Morzi represents the Mohist School's advocacy of "loving all equally" The writing is simple but following a strict logic. "Loving All Equally" and"Against Aggression" are representative pieces in this book.

Zhuangzi is the key work of the Taoist School, which advanced onZhuang Zhou's claim of "governing by doing nothing that against nature."The writing in this book holds more appeal than other prose of that time,with a high level of strange imagination, keen observation and the adoptionof folk fables and metaphors. Articles in Zhuangzi have a strong literaryflavor and deep philosophical meaning.

Hanfeizi represents the Legalist School's assertion of "act accordingto circumstances." Prose in this book is characterized by compactstructure and profound reasoning.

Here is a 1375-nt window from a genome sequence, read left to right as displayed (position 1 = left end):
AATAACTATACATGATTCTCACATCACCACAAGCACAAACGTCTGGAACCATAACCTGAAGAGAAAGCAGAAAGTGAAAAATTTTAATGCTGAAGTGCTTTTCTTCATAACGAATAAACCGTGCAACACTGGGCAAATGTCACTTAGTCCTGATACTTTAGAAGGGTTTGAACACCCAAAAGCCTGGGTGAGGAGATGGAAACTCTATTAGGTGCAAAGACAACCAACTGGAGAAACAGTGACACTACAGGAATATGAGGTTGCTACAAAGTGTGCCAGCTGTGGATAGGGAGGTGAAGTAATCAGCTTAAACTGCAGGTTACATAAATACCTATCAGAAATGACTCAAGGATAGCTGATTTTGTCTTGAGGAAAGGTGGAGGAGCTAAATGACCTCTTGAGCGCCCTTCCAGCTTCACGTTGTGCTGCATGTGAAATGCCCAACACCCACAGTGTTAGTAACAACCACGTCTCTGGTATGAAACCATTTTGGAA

Xunzi outlines Xun Kuang's doctrine, in 32 long articles. The featuresof Xun Kuang's prose can be Summarized as: clear arguments, goodarrangement, complete and concise sentences, and extensive vocabulary.

Master Lu's Spring and Autumn Annals was created jointly byfollowers of Lu Buwei, prime minister of the Qin Kingdom. It includes 26articles in three parts, covering a mixture of various schools' doctrines.The book contains a large number of documents and anecdotes of the pre-Qin period. It distinguished itself by its systematic and effective wayof reasoning. Like much other prose then, it also adopted many fablesand metaphors, making it vivid and figurative.